Prison Press

The Angolite is a bi-monthly newmagzine written, edited, designed and printed by inmates at the Louisiana State Penitentiary. Since 1976, the publication has been “free to publish whatever content it wants.” Former death-row inmate and Angolite editor Wilbert Rideau also co-directed The Farm which was nominated for an Academy Award. The Angolite is a seven-time finalist for National Magazine Award and has received numerous awards including the George Polk Award for special interest reporting, the Robert F. Kennedy Journalism Award, and the American Bar Association’s Silver Gavel Award.

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The Guerrilla Girls

“The Guerrilla Girls, established in 1985 and still going strong in the 21st century, are a group of women artists, writers, performers and film makers who fight discrimination. Dubbing ourselves the conscience of culture, we declare ourselves feminist counterparts to the mostly male tradition of anonymous do-gooders like Robin Hood, Batman, and the Lone Ranger. We wear gorilla masks to focus on the issues rather than our personalities. We use humor to convey information, provoke discussion, and show that feminists can be funny. In 17 years we have produced over 80 posters, printed projects, and actions that expose sexism and racism in politics, the art world and the culture at large. Our work has been passed around the world by kindred spirits who we are proud to have as supporters. The mystery surrounding our identities has attracted attention. We could be anyone; we are everywhere.”

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The New Typography

Jan Tsichold’s Die neue Typographie appeared in Weimar Berlin in 1928. An English translation was published in 1995. The book, one of the founding documents of Modern design in the Machine Age, caused an uproar in the world of design. Starting first with some historical context, Tsichold describes the principles of the new typography as a revolutionary movement towards clarity and readability; a rejection of superfluous decoration; and an insistence on the primacy of functionality in design. A critque of its populist rhetoric in the journal of the bauhaus challenged him “to address not just the visual appearance of advertising but the very existence of such advertising.”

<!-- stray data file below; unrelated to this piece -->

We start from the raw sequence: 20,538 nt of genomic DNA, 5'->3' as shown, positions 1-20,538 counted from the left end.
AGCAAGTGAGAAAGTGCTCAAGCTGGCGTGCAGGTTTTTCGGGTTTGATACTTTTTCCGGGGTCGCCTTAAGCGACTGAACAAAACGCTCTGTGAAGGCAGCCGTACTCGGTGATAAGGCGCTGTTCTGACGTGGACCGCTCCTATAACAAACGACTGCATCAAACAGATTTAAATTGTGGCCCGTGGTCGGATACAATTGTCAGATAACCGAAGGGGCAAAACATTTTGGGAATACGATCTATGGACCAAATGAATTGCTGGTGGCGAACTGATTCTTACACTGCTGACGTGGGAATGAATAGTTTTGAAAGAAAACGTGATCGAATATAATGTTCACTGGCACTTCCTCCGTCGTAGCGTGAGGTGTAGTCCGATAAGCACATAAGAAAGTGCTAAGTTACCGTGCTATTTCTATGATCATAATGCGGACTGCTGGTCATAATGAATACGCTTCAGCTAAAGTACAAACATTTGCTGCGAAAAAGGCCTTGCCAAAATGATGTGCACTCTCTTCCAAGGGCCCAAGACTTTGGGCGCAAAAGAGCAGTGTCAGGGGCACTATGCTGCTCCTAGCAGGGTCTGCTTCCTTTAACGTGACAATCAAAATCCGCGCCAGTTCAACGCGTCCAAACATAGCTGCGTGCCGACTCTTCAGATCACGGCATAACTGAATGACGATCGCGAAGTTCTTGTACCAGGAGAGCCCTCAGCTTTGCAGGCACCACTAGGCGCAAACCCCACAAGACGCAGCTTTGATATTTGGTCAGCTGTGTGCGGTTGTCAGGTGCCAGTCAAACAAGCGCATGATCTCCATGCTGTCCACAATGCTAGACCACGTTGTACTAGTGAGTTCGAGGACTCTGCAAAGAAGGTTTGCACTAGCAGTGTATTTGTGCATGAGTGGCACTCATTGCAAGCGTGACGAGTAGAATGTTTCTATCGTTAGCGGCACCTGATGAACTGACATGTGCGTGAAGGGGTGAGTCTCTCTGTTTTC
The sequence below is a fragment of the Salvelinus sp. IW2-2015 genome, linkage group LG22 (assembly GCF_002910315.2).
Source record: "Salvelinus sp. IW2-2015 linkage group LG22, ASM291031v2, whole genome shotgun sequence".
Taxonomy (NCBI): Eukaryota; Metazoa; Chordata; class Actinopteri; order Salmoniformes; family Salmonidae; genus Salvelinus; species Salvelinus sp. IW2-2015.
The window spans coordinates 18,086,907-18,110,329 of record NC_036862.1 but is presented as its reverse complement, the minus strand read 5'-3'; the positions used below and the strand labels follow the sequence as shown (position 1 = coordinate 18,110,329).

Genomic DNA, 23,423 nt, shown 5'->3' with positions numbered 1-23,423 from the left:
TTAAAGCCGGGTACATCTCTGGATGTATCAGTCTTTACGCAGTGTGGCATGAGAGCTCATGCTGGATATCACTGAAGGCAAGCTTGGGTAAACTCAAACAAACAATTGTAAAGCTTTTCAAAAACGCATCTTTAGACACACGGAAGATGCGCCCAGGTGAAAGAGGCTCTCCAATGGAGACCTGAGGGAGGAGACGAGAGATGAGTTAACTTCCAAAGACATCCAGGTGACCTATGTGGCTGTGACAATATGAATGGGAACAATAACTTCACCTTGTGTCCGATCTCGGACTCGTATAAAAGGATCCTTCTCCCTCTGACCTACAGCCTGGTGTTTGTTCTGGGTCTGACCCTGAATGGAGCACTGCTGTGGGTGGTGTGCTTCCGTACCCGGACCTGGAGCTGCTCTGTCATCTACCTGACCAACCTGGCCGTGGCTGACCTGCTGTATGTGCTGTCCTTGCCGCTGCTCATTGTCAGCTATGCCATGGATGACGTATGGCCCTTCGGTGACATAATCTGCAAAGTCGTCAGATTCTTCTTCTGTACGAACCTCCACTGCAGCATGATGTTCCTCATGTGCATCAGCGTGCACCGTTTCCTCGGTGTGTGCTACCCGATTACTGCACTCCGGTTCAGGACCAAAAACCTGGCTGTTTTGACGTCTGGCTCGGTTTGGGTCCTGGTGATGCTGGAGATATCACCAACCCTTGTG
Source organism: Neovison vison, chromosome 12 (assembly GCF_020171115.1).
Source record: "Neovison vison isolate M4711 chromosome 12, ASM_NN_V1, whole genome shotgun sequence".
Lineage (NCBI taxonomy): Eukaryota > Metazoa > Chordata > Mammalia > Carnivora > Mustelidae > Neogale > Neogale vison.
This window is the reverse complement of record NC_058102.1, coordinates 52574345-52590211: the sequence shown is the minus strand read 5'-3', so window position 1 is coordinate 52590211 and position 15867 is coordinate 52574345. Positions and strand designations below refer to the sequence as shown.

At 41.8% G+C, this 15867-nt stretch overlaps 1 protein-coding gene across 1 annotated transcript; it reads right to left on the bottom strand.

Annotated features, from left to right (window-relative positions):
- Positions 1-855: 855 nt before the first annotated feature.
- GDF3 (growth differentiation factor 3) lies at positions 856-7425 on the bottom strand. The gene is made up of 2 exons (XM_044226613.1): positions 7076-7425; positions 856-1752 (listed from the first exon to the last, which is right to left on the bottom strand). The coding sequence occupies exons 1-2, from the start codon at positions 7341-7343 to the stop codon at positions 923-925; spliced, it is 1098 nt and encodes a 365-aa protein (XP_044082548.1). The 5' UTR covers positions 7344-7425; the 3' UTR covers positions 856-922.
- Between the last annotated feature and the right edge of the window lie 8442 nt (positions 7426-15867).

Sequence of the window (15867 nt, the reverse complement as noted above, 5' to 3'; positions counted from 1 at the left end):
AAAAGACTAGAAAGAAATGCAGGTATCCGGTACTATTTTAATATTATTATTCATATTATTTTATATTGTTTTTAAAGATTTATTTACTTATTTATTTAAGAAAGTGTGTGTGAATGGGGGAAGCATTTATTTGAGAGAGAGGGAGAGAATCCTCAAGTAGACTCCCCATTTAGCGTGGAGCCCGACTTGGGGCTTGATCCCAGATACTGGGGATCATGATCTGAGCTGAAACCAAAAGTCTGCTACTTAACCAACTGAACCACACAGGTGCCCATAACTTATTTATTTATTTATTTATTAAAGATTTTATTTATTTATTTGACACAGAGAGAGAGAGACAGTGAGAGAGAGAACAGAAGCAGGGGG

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Adbusters’ Rhetoric of Revolution

“Last week on Nov 27th [1998], our university campus saw the staging of a campaign for ‘Buy Nothing Day’, a campaign sponsored by Adbusters, a publication of the Media Foundation. For many on the left, the Media Foundation, it’s quarterly publication Adbusters, and it’s campaigns around ‘International Buy Nothing Day’ and ‘TV Turnoff Week’ are basically where it’s at in terms of resistance to the corporate takeover of our society. Indeed, the last several years have seen great improvements in terms of the slickness, circulation and political currency of Adbusters magazine and the promotion of its ‘new’ ideology of ‘anti-consumerism’.... Despite adapting revolutionary rhetoric and repackaging glossy pictures of Indonesian student protests, the liberal politics of Adbusters have come shining through as exemplified by their near total contempt of the power of ordinary people create revolutionary change. There are three main parts to the analysis that has led Adbusters to this political dead end: their privileging of resistance in the individual act of consumption over the collective organization of production, their view of revolution as consisting of a purely subjective and highly individualized ‘mindshift’, and their insistence that the ‘revolution’ will be made on behalf of the masses by a small group of ‘culture jammers’.”